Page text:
Trump voter 'ashamed' to be American after daughter-in-law is deported

Shirley Stegall thought the US would deport gang members and criminals when US president made election promises

Donald Trump signs order overturning family separation policy

A Donald Trump voter said she was “ashamed” to be an American after her daughter-in-law was deported following his administration’s crackdown on illegal immigrants.

Shirley Stegall's daughter Letty, crossed illegally from Mexico to the US in 1999 at the age of 21 and settled in Kansas City, Missouri. Starting out waiting tables, she eventually worked her way up to manage a bar.

She got married and had her daughter Jennifer, now 17, but later divorced. Then she fell in love with Shirley's son Steve. The pair were married and went on to buy a home together.

Jennifer Tadeo-Uscanga, 17, walks down a staircase lined with family photos at the Kansas City, Missouri

Meanwhile back in Mexico, Letty's parents were forced to abandon their home and business as a drug cartel moved into the area around Cosamaloapan where she grew up.

As she set off to the gym one February morning, three cars containing Immigration and Customs Enforcement (ICE) agents leapt out and arrested her. Six years beforehand she had been charged misdemeanor drunken driving which had made authorities aware that she was in the US illegally. Stegall spent a month in jail and her case went into the immigration system.

Four days after her February arrest, Letty won a stay of deportation in court pending a hearing. But ICE already had her shackled aboard a flight to Brownsville, Texas, where she was directed to cross by foot back into Mexico. Her family, relieved by the victory in court, were unaware she was gone.She joined her family in Boca del Rio, a small city in the Gulf of Mexico.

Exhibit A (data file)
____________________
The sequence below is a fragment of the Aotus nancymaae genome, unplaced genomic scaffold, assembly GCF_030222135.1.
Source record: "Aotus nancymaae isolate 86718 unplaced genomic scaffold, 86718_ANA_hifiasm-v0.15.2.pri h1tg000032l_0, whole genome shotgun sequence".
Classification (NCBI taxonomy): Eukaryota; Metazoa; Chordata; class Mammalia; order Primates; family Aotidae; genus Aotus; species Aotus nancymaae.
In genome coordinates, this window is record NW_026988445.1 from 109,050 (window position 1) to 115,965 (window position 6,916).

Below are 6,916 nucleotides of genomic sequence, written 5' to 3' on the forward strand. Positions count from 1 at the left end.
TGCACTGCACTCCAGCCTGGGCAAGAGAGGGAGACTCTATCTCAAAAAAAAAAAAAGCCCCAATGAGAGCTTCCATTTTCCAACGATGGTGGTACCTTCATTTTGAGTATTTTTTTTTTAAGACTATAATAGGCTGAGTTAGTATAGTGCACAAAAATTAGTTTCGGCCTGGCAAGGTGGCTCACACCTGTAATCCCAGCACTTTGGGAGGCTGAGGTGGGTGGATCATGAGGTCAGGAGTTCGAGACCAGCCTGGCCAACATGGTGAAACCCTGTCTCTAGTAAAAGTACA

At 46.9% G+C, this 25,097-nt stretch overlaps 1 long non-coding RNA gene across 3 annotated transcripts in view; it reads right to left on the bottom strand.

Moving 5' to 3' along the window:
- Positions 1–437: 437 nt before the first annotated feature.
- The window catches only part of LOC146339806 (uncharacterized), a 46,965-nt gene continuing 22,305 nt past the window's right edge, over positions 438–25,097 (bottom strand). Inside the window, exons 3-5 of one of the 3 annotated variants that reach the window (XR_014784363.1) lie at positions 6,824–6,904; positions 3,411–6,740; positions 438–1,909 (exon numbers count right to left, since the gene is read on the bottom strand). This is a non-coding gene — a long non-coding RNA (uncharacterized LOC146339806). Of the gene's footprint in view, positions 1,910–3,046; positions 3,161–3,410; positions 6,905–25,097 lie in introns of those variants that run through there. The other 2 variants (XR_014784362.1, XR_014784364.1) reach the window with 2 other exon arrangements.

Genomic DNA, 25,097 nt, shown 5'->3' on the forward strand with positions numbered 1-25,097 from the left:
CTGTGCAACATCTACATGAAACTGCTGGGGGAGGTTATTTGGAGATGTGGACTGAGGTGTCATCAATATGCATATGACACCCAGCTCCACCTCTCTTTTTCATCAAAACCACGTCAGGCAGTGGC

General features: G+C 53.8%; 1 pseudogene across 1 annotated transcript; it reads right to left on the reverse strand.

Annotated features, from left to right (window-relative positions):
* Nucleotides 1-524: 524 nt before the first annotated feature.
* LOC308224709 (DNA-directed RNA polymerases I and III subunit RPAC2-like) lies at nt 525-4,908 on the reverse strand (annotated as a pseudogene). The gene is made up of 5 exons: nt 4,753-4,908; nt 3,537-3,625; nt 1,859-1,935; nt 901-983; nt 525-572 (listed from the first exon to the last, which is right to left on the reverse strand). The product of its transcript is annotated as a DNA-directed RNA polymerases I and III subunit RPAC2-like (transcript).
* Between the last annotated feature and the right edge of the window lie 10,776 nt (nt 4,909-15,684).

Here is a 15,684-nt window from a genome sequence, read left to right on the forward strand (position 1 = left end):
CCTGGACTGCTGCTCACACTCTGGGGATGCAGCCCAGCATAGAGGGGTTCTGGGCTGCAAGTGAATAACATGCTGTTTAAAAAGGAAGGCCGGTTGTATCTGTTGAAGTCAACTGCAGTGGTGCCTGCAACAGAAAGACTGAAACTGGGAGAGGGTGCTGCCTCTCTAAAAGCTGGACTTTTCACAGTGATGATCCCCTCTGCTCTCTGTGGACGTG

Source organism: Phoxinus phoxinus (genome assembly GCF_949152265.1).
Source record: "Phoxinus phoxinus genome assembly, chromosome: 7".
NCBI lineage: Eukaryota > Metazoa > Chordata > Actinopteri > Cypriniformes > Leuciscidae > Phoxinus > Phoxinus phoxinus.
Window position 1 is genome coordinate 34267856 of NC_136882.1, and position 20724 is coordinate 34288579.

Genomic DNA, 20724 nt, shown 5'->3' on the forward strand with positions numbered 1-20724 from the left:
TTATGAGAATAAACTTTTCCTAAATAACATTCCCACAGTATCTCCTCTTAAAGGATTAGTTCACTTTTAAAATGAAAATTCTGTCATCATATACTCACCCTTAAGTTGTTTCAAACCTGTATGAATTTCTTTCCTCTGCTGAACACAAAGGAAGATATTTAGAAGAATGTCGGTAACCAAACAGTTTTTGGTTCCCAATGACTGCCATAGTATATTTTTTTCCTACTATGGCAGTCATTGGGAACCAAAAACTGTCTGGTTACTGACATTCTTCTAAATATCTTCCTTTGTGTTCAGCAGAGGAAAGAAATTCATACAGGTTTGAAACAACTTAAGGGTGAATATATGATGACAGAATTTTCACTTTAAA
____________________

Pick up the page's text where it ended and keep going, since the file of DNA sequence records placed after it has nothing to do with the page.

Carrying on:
The only regular she with her husband and 17-year-old daughter is online.

Jennifer Tadeo-Uscanga, 17, and her stepdad, Steve Stegall, stand outside their house in Kansas City, Missouri. Jennifer’s mother Letty Stegal lived in the United States for 20 years, but was deported back to Mexico in March.

Her situation has appalled her mother-in-law Shirley, who said she voted for Mr Trump because she liked his promise to bring jobs back to the US and the vow to make trade with China fairer.

She also supported him when he said criminal immigrants would be deported, althought they did not consider her daughter-in-law to be one, even if she came to the country illegally.

“I’ve always been proud to be an American,” Shirley said. “But now I’m ashamed.”

An estimated 8 million to 9 million Americans live with at least one relative who is in the country illegally and the thousands of deportations that have taken place under Mr Trump's presidency have affected citizens and those living in the country legally.

During his presidential election campaign Mr Trump vowed in 2016 to remove “bad hombres”, in what some voters interpreted to mean removals would be directed at gang members and seasoned criminals.

But arrests of migrants with minor convictions such as driving under the influence outnumber those of immigrants previously convicted for more egregious crimes.

Immigration and Customs enforcement arrested 59,985 people for driving under the influence (DUI) in the year to September 2017, while only arresting 6,553 in 2017 for homicide, sexual assault or kidnapping collectively. Arrests of immigrants without criminal convictions have increased significantly since Mr Trump took office.

Letty's deportation means she could be barred from entering the US for a decade. She hopes paperwork that cites her marriage to a US citizen will be approved within two years, but the process can be protracted.

In the meantime, technology allows her to keep in contact with her husband and daughter.

“She’s not dead,” said Jennifer of her mother. “But she’s not here.”

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